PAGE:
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Putin’s nuclear threats raise the risk of disaster

In a rare televised address on Wednesday, Putin warned that if Russia’s territorial integrity is threatened, the Kremlin “will certainly use all the means at our disposal to protect Russia and our people. It is not a bluff”.

Gavriil Grigorov | Afp | Getty Images

Russian President Vladimir Putin’s ultimatum to the West dramatically increases the risk of nuclear conflict, analysts and campaigners warned, with world leaders decrying what they describe as “reckless” and “irresponsible” threats.

In a rare televised address on Wednesday, Putin called for additional troops for the war in Ukraine and warned that if Russia’s territorial integrity were threatened, the Kremlin would “certainly use every means at our disposal to protect Russia and our people.” It’s not a bluff.”

It was widely interpreted as a threat that Putin is willing to use nuclear weapons to escalate the war after a string of Ukrainian successes.

Former Russian President Dmitry Medvedev on Thursday doubled down on the Kremlin’s nuclear stance, saying that any weapons in Russia’s arsenal can be used to defend its territories — including strategic nuclear weapons.

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It comes as pro-Moscow regional leaders in areas of southern and eastern Ukraine announced referendums on joining Russia. The votes are expected to take place in the Russian-controlled regions of Luhansk, Donetsk, Kherson and Zaporizhzhya, which are said to make up about 15% of Ukraine’s territory.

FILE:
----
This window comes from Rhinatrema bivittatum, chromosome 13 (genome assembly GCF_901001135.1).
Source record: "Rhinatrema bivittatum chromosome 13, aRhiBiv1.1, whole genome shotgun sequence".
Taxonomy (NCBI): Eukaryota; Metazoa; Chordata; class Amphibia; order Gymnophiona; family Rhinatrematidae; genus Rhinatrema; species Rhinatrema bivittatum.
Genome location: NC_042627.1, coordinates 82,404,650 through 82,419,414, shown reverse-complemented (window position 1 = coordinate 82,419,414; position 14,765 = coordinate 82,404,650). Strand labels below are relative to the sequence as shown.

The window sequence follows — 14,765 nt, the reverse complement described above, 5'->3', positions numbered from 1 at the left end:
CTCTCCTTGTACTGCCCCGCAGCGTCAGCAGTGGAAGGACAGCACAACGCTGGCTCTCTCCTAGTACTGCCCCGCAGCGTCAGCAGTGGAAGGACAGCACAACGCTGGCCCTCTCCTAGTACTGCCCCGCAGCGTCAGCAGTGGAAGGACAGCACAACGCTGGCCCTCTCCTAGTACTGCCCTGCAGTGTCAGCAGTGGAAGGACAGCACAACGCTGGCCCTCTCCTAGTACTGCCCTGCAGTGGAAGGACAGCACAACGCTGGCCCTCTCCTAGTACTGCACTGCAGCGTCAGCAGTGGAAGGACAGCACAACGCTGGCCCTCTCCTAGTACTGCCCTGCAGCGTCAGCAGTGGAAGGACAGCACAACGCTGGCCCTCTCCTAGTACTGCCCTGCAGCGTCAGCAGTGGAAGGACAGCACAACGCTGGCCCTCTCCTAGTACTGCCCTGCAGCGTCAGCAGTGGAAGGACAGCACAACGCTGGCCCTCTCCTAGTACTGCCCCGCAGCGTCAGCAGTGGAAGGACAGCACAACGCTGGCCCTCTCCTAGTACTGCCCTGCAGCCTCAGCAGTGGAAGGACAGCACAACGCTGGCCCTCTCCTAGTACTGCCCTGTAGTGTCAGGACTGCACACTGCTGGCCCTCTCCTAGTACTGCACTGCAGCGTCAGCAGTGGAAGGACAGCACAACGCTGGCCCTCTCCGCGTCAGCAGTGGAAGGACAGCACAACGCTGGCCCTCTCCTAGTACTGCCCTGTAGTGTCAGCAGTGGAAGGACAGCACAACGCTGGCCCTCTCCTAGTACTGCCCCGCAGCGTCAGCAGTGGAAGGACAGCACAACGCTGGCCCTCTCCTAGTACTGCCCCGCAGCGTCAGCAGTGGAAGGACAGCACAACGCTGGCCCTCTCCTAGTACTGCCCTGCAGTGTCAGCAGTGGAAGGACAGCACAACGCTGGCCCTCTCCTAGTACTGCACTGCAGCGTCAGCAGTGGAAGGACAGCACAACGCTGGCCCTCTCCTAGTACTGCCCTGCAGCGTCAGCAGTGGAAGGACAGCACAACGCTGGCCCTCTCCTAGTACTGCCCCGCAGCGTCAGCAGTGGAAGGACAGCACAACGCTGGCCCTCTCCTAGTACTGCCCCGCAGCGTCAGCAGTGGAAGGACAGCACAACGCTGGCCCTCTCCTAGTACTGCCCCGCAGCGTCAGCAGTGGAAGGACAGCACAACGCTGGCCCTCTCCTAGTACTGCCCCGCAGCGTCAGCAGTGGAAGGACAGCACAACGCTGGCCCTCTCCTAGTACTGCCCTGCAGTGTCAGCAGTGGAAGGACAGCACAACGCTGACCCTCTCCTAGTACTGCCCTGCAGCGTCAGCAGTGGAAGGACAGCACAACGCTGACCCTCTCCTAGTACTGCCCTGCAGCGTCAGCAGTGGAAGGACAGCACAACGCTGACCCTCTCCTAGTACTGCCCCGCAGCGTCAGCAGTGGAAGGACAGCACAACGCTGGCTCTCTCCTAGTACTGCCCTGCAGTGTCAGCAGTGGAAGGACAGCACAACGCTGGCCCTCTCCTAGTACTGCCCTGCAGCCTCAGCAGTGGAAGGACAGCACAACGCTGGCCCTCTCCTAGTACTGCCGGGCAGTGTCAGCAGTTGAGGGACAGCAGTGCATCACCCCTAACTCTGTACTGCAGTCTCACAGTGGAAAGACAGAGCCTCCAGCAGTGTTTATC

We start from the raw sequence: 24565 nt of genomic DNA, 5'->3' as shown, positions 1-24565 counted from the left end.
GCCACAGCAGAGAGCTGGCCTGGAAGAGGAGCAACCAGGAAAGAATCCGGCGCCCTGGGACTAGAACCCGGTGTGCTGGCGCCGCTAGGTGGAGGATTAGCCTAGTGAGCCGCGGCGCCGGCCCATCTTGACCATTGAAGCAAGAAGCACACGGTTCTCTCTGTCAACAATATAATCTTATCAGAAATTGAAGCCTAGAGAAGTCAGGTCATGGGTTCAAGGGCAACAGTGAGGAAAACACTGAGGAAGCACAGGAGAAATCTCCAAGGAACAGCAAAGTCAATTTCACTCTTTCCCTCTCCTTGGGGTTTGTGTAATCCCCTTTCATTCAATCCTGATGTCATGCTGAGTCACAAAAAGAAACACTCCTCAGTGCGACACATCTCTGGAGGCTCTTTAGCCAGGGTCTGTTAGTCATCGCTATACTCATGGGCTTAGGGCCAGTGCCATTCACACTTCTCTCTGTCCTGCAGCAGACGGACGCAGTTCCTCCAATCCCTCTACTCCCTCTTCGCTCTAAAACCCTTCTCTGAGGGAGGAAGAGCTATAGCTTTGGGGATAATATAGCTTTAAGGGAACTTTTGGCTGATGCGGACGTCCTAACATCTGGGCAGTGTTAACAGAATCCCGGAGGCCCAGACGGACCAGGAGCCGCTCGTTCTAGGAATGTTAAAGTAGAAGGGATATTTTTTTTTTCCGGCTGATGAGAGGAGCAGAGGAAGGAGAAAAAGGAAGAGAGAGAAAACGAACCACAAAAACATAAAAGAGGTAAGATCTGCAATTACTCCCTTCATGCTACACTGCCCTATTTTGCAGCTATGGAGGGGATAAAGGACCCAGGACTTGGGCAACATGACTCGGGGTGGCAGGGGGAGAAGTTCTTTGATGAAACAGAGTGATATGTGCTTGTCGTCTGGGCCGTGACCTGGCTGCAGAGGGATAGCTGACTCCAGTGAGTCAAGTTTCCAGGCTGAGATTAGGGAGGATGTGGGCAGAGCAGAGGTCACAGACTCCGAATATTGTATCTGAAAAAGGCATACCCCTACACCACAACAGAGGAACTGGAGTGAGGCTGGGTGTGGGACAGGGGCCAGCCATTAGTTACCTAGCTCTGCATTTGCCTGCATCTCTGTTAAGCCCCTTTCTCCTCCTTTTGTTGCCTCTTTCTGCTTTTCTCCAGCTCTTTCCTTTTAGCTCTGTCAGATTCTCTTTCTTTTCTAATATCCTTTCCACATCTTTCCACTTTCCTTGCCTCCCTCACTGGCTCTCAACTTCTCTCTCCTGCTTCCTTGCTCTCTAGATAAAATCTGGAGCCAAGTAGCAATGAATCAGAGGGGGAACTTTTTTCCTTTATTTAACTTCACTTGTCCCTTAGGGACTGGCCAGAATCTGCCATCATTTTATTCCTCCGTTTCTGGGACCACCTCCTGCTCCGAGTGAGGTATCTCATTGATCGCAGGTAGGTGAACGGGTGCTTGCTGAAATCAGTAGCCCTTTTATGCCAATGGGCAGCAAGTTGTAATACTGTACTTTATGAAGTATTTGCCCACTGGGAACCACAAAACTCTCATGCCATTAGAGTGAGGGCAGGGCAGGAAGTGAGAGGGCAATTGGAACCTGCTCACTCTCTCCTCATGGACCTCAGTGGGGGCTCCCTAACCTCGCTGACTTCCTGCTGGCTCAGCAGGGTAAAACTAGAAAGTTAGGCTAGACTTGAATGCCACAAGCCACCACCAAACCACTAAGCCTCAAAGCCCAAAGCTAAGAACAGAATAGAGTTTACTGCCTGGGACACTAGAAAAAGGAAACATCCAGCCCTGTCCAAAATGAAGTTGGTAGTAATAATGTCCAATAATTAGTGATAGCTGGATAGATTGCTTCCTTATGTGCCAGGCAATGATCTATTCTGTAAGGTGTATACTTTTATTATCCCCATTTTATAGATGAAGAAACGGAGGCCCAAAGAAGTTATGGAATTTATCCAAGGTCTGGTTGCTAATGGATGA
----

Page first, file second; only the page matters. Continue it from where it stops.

It is widely believed that the outcome of the referendums was determined by the Kremlin, prompting the US and its allies to denounce it as a “sham”.

Political analysts say the Kremlin could then view Ukraine’s military action against these four areas as an attack on Russia itself.

“The citizens of Russia can rest assured that the territorial integrity of our motherland, our independence and freedom will be guaranteed, I emphasize this again, by all means at our disposal,” Putin said.

Putin’s threats dramatically increase the risk of escalating into a nuclear conflict. This is incredibly dangerous and irresponsible.

Beatrice Fihn

ICAN Executive Director

“These statements go beyond Russian nuclear doctrine, which only suggests that Russia is first used in a conventional war when the very survival of the state is threatened,” said Andrey Baklitskiy, senior researcher in weapons of mass destruction and other strategic weapons programs. at the United Nations Institute for Disarmament Research.

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“Coming from the person who has sole decision-making power regarding Russian nuclear weapons, this will have to be taken seriously,” Baklitskiy said, pointing out that Putin’s citation of “territorial integrity” has been tricky to determine as the Kremlin plans to shut it down. to include. four Ukrainian regions.

“None of this means that Russia would resort to nuclear use. This would be a truly world-changing decision,” Baklitskiy said.

“And it’s not clear whether such a move would even lead to the desired results for… [President] Putin… But expanding the terms of possible use amid the ongoing war is a huge gamble,” he added. “A gamble that we all, including Russia, would be safer without.”

‘Breaking the taboo’

US President Joe Biden condemned Putin’s threat to use nuclear weapons and urged allied UN leaders to reject Russia’s invasion of Ukraine.